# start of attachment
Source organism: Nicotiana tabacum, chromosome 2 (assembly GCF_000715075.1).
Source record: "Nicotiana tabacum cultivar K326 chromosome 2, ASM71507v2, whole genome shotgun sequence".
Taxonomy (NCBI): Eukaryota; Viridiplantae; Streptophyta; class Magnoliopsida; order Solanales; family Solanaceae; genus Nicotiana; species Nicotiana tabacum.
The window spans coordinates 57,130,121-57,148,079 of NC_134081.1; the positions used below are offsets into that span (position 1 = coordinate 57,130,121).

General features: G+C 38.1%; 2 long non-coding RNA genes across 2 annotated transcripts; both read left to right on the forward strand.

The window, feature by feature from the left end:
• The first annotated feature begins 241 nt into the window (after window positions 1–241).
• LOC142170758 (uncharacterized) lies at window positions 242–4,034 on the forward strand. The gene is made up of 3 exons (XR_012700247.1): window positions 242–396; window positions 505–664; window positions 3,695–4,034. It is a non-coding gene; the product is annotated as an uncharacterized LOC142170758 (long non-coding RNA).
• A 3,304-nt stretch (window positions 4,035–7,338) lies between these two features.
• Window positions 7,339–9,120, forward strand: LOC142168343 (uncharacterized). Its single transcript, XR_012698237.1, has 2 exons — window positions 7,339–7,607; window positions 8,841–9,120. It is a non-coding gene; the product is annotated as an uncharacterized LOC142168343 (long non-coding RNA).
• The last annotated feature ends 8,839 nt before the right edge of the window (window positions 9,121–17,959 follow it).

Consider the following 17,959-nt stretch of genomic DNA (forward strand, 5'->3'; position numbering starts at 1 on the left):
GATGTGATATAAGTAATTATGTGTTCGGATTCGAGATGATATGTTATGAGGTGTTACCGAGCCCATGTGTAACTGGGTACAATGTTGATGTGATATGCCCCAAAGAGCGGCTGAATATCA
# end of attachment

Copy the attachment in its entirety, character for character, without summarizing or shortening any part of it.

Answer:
Source organism: Nicotiana tabacum, chromosome 2 (assembly GCF_000715075.1).
Source record: "Nicotiana tabacum cultivar K326 chromosome 2, ASM71507v2, whole genome shotgun sequence".
Taxonomy (NCBI): Eukaryota; Viridiplantae; Streptophyta; class Magnoliopsida; order Solanales; family Solanaceae; genus Nicotiana; species Nicotiana tabacum.
The window spans coordinates 57,130,121-57,148,079 of NC_134081.1; the positions used below are offsets into that span (position 1 = coordinate 57,130,121).

General features: G+C 38.1%; 2 long non-coding RNA genes across 2 annotated transcripts; both read left to right on the forward strand.

The window, feature by feature from the left end:
• The first annotated feature begins 241 nt into the window (after window positions 1–241).
• LOC142170758 (uncharacterized) lies at window positions 242–4,034 on the forward strand. The gene is made up of 3 exons (XR_012700247.1): window positions 242–396; window positions 505–664; window positions 3,695–4,034. It is a non-coding gene; the product is annotated as an uncharacterized LOC142170758 (long non-coding RNA).
• A 3,304-nt stretch (window positions 4,035–7,338) lies between these two features.
• Window positions 7,339–9,120, forward strand: LOC142168343 (uncharacterized). Its single transcript, XR_012698237.1, has 2 exons — window positions 7,339–7,607; window positions 8,841–9,120. It is a non-coding gene; the product is annotated as an uncharacterized LOC142168343 (long non-coding RNA).
• The last annotated feature ends 8,839 nt before the right edge of the window (window positions 9,121–17,959 follow it).

Consider the following 17,959-nt stretch of genomic DNA (forward strand, 5'->3'; position numbering starts at 1 on the left):
GATGTGATATAAGTAATTATGTGTTCGGATTCGAGATGATATGTTATGAGGTGTTACCGAGCCCATGTGTAACTGGGTACAATGTTGATGTGATATGCCCCAAAGAGCGGCTGAATATCA